The State of State Parks: After Years of Budget Shortfalls, Some States Renewing Commitment to Funding Parks

As the weather warms and visitors flock to state parks, they may find fewer amenities, shorter hours and higher fees. After years of budget cuts, many state park directors have had to make tough calls about how to make up for the shortfalls and find creative solutions for raising revenue.

“State parks are among the very first places people look to cut,” during budget crunches, said Connecticut state Sen. Ted Kennedy Jr., at a March 9 news conference. With state budget cuts imminent, Kennedy is one of a group of legislators looking for alternative ways to fund state parks.

Those alternatives include an expanded bottle deposit program and a 5 cent surcharge on plastic shopping bags, as well as private sponsorships, reported the Hartford Courant. Parking and camping fees paid by visitors are put into the state general fund, so park funding isn’t directly correlated to how many visitors they attract.

Alaska’s Department of Natural Resources is turning to privatization to keep four state parks that will lose their state funding in July up and running. The department was accepting applications from non-profit and for-profit groups to operate the parks’ facilities until March 15, reported KTVA Alaska. If the department cannot make arrangements with a private group, the land will remain open to the public, but features such as bathrooms, roads and campsites would likely be shut down.

In Alabama, state Sen. Clay Scofield is planning to introduce a bill that would prevent park entrance fees and other revenue sources from being redirected to the general fund—allowing parks to keep what they make. The Alabama park system is predominantly self-funded and the cost of operations is supported by park revenues.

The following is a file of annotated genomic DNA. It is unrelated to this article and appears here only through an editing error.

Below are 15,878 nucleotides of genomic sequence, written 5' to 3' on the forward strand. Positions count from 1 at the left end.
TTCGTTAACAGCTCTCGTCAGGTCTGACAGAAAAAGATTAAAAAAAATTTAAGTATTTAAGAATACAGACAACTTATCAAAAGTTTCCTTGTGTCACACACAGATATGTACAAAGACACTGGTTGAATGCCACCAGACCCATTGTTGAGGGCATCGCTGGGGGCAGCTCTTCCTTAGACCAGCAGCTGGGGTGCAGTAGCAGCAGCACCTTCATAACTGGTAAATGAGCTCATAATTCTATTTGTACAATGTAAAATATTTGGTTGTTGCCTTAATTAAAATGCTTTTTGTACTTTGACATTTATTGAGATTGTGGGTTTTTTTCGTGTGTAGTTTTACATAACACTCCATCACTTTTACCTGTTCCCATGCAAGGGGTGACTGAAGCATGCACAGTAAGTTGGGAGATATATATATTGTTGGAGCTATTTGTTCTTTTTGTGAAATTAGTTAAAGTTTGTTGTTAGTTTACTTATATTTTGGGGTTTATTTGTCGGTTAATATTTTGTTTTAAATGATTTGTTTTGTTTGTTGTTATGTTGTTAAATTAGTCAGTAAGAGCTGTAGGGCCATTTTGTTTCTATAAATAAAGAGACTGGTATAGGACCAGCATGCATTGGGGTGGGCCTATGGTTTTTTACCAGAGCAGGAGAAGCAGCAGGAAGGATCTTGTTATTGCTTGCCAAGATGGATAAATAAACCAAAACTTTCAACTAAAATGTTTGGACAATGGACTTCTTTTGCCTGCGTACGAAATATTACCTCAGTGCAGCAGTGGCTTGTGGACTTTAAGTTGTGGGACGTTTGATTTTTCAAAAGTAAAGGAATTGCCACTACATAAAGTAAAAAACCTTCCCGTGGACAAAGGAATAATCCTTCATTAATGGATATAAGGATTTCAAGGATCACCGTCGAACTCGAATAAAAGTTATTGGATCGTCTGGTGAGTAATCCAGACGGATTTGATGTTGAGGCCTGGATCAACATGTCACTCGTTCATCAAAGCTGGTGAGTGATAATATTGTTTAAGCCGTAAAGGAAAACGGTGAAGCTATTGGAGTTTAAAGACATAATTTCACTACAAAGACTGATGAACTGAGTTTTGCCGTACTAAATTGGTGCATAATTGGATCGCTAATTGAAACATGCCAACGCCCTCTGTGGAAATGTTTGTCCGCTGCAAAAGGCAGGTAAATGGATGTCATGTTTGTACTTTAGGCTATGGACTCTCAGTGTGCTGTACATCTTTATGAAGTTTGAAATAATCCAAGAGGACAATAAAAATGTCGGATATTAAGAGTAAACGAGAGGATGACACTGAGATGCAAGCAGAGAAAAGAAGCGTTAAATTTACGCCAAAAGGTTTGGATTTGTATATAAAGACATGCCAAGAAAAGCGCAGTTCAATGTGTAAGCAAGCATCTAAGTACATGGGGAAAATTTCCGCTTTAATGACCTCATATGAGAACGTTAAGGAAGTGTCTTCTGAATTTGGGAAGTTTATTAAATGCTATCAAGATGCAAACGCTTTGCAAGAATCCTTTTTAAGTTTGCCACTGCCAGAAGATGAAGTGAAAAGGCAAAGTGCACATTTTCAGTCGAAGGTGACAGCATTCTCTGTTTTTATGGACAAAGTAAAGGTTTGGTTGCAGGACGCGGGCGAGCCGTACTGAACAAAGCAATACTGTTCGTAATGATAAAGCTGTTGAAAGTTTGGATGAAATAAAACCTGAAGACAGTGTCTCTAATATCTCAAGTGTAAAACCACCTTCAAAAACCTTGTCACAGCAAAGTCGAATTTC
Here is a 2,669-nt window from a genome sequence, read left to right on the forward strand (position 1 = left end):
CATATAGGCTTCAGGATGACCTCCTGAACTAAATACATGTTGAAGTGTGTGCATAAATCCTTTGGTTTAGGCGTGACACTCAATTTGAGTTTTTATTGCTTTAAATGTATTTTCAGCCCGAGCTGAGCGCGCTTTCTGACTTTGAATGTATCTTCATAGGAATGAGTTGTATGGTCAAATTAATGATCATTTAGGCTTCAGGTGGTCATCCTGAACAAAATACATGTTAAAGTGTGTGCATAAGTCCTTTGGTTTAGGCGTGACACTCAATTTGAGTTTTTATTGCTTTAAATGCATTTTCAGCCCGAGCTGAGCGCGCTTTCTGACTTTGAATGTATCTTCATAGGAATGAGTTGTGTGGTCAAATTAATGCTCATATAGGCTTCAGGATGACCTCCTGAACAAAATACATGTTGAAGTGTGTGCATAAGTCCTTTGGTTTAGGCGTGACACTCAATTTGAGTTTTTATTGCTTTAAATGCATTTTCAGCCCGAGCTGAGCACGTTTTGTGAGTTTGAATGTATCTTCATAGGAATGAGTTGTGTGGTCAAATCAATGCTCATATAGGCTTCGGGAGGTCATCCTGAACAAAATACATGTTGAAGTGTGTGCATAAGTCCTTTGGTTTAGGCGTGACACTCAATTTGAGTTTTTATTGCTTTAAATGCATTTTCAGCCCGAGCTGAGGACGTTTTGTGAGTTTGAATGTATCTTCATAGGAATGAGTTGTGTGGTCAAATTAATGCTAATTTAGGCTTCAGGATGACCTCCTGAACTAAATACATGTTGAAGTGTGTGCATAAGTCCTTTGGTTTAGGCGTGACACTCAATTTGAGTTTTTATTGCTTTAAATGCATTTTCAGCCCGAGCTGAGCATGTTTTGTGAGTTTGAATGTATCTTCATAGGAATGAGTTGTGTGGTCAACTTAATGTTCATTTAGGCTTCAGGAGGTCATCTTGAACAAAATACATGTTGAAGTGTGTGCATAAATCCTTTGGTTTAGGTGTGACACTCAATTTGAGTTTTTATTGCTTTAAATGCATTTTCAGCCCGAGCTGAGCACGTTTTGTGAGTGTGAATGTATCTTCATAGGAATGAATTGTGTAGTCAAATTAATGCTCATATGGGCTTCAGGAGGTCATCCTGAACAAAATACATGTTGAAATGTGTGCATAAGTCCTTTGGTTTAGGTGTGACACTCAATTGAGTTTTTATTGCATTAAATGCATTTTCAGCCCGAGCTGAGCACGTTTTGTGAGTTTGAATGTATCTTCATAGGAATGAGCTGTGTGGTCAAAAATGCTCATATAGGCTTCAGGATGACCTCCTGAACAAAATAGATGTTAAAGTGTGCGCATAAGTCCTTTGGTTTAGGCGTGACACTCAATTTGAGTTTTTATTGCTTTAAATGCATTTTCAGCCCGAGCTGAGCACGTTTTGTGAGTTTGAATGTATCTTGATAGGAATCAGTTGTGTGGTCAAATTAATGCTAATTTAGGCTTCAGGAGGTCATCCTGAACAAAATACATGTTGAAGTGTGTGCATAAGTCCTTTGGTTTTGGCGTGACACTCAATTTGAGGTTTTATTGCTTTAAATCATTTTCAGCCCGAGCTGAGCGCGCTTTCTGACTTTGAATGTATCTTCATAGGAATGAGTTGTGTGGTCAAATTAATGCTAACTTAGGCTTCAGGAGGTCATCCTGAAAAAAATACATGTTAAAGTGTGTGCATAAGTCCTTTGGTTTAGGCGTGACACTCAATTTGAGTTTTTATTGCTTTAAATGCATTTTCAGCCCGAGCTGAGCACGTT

The Alabama Legislature has transferred $30 million from the Department of Conservation and Natural Resources, which encompasses state parks, into the general fund since the 2012 fiscal year, according Alabama State Parks Director Greg Lein. The department did not know how much money would be transferred out each year, which left them unable to make long-term plans about maintenance and upgrades. Five parks were closed as a result of budget cuts, but three of them have since reopened through partnerships with local governments.

“It has canceled or delayed maintenance and improvement projects, creating a backlog of work and starting a degradation of our park product,” said Lein of the revenue transfers. “This has also created an undesirable business environment that inhibits financial partnering with local governments and private businesses.”

For Alabama parks, 2015 was a record year in terms of attendance, but the parks weren’t able to reap the benefits of their good performance. Lein said some legislators view Scofield’s legislation as an earmarking action, but he remains optimistic that it will pass.

The Texas Legislature looked to sales taxes to support their parks, passing legislation for the 2016-17 biennium that committed 94 percent of sales tax revenue from sporting goods to the Texas Parks and Wildlife Department, reported The Tribune newspapers. The new funding source will help finance 80 state park repair and upgrade projects, including the redevelopment of Galveston Island State Park beachside, which was destroyed by Hurricane Ike in 2008.

In New York, a $450,000 grant funded through the Environmental Protection Fund will be matched by nearly $242,000 in private and local funding to help address some repairs and upgrades needed by state parks and expand public access. On March 9, New York Gov. Andrew Cuomo announced the grants would be given to 20 organizations to support and promote state parks and historic sites.

“These grants will help preserve New York’s natural green spaces while also boosting tourism and strengthening local economies,” Cuomo said in a news release. “Our parks, trails and historic sites are some of the best outdoor destinations in the nation, and this funding will help ensure they remain in peak condition for years to come.”